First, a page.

News

'Runway' Gets Away From Bravo

4/12/2008 2:00 AM Eastern

Lifetime expects to strut with style later this year, bringing the highly popular fashion reality show Project Runway to its largely female audience, but NBC Universal-owned Bravo isn't ready to step off the catwalk just yet.

The producer of Project Runway, The Weinstein Co., has until April 27 to answer NBC Universal's lawsuit to void the deal with Lifetime, filed last Monday in New York State Supreme Court. In the suit, the programmer alleges Weinstein did not honor NBC Universal's and Bravo's right of first refusal before signing a deal with any other company for new seasons of the show.

Weinstein has signed a reported five-year, $150 million distribution deal with Lifetime for distribution of Project Runway.

Whether NBC Universal will be successful in reeling in Runway is unclear. What is certain is that losing the popular series would be a substantial blow to Bravo. The Heidi Klum-hosted show is its most-watched program, averaging a series record 3.8 million viewers during its recently concluded fourth season.

That's well above the 2.4 million viewers garnered for the network's second most popular show, cooking reality show Top Chef.

“This really is a signature show for Bravo … its loss would be like the biggest department store closing in your mall,” said Robert Thompson, director of Syracuse University's Center for the Study of Popular Television.

Further, Bravo has relied on original and repeat Project Runway episodes to fill its programming lineup. The show has represented 10% each of Bravo's total day and primetime lineup from January 2007 through April, according to Nielsen Media Research figures.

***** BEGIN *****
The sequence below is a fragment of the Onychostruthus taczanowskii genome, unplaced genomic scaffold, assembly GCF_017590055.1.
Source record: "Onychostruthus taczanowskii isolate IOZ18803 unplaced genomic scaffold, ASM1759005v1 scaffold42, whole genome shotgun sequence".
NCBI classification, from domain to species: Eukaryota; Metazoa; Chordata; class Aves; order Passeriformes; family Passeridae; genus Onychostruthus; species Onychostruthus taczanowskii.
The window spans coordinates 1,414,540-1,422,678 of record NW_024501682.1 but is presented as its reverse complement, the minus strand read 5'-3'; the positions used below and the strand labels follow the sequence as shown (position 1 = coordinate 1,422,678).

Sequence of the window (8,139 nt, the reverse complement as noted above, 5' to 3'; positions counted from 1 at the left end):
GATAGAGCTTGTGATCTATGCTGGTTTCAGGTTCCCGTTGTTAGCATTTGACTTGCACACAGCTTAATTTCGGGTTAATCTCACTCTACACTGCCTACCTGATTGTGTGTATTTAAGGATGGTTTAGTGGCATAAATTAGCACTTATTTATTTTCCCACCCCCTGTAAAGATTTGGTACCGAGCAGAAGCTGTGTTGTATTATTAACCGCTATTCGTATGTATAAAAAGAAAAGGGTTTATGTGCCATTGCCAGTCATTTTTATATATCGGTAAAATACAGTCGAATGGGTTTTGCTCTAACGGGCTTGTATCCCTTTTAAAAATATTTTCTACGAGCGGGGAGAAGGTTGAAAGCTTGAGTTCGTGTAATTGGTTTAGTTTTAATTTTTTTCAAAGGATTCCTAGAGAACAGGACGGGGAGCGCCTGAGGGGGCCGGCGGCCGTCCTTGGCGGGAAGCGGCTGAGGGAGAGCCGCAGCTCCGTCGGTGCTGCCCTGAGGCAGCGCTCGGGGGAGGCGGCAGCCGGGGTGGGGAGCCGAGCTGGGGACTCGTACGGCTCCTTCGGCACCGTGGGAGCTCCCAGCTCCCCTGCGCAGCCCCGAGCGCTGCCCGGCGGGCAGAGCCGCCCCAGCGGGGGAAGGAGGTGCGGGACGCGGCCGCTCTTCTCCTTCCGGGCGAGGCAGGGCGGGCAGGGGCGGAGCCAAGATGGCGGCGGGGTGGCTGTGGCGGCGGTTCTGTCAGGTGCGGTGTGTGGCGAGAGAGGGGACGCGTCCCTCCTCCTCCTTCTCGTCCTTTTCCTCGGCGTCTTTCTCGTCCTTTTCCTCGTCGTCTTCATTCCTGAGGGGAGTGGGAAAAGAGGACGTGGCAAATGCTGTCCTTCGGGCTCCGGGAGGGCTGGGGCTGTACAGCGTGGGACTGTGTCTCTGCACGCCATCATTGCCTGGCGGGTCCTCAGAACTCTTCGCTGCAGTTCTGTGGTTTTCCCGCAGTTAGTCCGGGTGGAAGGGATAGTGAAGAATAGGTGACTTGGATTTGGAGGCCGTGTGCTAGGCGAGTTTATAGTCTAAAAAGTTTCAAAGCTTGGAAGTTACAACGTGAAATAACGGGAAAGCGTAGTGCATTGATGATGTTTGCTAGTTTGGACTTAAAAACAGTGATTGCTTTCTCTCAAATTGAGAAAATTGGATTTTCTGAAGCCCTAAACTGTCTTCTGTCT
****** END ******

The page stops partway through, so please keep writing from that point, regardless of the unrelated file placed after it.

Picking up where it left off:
Heavy airings of the show were one of the The Weinstein Co.'s biggest complaints about its relationship with Bravo, according to executives close to both parties. Another was price: At a reported $600,000 an episode, executives close to Weinstein Co. said the company believed the franchise was worth more.

With the new deal, Lifetime is reportedly paying nearly $1 million an installment for each 14-episode season, beginning in November 2008. It's unclear how many seasons of Project Runway Lifetime is expected to produce during the life of the deal.

In addition, Lifetime will air a package of Weinstein-produced movies including such titles as The Nancy Diaries and The Great Debaters. Not clear is whether Lifetime will have the basic-cable premiere window for all of the movies.

Bravo is currently in production on its fifth season of Project Runway, but it has yet to announce a launch date.

The lawsuit claims that during a Jan. 15, 2007, meeting, Weinstein co-owner Harvey Weinstein gave NBC Universal president Jeff Zucker his word that NBC Universal would have the right of first refusal if Weinstein found an interested party for Project Runway beyond its fifth season. In return, NBC would grant Weinstein the opportunity to market and promote Project Runway on another channel a day after the end of Bravo's fifth season coverage if NBCU refused to match the new Runway deal.

Three days later that agreement was again secured in e-mails passed between NBC Universal and Weinstein's agent Jim Wiatt of the William Morris Agency, according to the suit.

While such an informal contract might hold up in court, Glenn Litwak, senior partner of entertainment-law firm Litwak and Havkin in Los Angeles, said it's highly unusual that both parties did not sign a formal contract.

“All contracts are enforceable, even an oral right of first refusal could be enforceable, but it's so much easier to prove when it's in writing,” said Litwak.

For Lifetime's part, it's ecstatic to have the Runway franchise to help boost its struggling ratings. In first-quarter 2008 the network averaged 1.4 million viewers in primetime, down 9% from the 1.5 million for the same period last year.

Lifetime Entertainment Services president Andrea Wong said Project Runway fits perfectly with Lifetime's efforts to deliver original content primarily aimed at women. Wong would not comment on the Bravo lawsuit, but told Multichannel News the network has a signed agreement with Weinstein for distribution of the series.

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